Physical Therapist Students' Perceptions from Performing Strength and Conditioning Training: Academic, Professional, and Clinical Benefits
BACKGROUND: The purpose of this qualitative study was to assess the perceptions of Doctor of Physical Therapy (DPT) students in performing collegiate athletes' strength and conditioning training. METHODS: Four DPT students with the Certified Strength and Conditioning Specialist (CSCS) credential voluntarily provided collegiate athletes strength and conditioning training. Students were interviewed to obtain their perceptions of how the experience impacted performance in DPT school and perceptions of anticipated future benefits. RESULTS: Seven themes emerged from interviews: improved communication skills, movement analysis experience, improved time management/organization, increased understanding of exercises, attention to psychosocial aspects, interprofessional experience, and improved performance in coursework. CONCLUSION: DPT students with the CSCS credential perceived benefits from performing strength and conditioning training outside the standard DPT curriculum.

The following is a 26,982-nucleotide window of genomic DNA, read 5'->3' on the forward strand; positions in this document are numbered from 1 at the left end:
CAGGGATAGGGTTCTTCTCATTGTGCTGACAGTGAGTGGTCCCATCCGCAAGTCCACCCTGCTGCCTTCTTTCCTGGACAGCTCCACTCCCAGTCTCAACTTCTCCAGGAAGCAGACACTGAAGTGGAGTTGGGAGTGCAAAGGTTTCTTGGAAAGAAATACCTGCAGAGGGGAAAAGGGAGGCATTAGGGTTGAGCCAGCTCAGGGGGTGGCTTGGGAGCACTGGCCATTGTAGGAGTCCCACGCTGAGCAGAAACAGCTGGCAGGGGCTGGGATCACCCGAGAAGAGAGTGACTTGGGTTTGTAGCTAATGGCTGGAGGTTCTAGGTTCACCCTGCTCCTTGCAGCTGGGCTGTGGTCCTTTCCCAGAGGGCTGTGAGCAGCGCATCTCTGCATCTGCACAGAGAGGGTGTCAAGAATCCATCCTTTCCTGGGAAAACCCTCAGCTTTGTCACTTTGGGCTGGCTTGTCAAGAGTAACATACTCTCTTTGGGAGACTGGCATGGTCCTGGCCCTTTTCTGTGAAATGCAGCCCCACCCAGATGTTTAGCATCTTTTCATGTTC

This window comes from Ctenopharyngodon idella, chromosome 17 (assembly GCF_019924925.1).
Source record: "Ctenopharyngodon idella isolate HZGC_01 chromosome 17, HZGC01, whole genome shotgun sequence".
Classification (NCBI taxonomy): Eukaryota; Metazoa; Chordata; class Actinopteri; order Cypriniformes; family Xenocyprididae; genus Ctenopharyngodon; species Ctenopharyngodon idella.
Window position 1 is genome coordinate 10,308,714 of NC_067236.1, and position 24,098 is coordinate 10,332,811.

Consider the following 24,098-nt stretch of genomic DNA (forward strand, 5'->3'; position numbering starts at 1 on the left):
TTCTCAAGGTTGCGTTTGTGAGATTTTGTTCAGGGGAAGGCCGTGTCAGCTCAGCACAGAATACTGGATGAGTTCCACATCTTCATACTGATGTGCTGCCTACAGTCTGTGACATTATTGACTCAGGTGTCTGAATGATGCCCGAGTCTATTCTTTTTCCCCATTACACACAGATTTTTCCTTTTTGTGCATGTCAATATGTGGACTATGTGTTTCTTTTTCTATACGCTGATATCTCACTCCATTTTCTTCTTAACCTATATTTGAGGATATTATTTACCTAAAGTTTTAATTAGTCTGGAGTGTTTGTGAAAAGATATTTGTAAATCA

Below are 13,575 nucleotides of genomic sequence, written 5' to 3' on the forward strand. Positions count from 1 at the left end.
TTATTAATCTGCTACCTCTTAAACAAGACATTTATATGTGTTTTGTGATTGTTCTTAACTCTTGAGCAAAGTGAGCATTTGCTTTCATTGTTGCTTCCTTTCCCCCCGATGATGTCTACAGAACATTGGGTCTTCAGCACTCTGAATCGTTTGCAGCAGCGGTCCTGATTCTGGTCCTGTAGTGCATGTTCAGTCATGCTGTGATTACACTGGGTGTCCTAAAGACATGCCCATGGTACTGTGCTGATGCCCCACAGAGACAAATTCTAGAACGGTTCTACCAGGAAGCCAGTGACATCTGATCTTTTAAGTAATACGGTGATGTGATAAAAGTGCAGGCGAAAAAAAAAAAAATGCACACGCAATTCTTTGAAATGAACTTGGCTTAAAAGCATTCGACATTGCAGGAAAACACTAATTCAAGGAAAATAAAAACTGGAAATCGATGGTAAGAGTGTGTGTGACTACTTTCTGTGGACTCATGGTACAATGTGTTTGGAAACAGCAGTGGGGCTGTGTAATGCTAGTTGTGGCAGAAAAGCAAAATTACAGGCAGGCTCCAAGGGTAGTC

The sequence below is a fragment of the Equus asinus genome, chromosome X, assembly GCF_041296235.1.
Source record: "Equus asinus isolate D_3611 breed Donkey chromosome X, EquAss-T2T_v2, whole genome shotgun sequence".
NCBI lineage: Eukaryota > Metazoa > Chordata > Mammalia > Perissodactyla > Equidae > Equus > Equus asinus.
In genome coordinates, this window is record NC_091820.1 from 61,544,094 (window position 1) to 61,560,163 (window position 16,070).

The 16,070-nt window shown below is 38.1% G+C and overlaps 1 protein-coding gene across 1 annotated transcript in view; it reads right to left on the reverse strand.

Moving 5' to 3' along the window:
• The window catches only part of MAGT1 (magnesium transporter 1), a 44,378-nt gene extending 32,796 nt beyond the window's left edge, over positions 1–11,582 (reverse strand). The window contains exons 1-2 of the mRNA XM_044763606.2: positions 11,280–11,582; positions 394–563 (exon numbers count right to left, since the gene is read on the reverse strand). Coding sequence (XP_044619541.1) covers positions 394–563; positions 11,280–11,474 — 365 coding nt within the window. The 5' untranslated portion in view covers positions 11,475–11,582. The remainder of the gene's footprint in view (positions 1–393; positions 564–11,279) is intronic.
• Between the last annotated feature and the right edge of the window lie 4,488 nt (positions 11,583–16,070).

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Document Type: Research Article
Publication date: June 1, 2017
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- The Journal of Allied Health is the official publication of the Association of Schools of Allied Health Professions (ASAHP). The Journal is the only interdisciplinary allied health periodical, publishing scholarly works related to research and development, feature articles, research abstracts and book reviews. Readers of the Journal comprise allied health leaders, educators, faculty and students.
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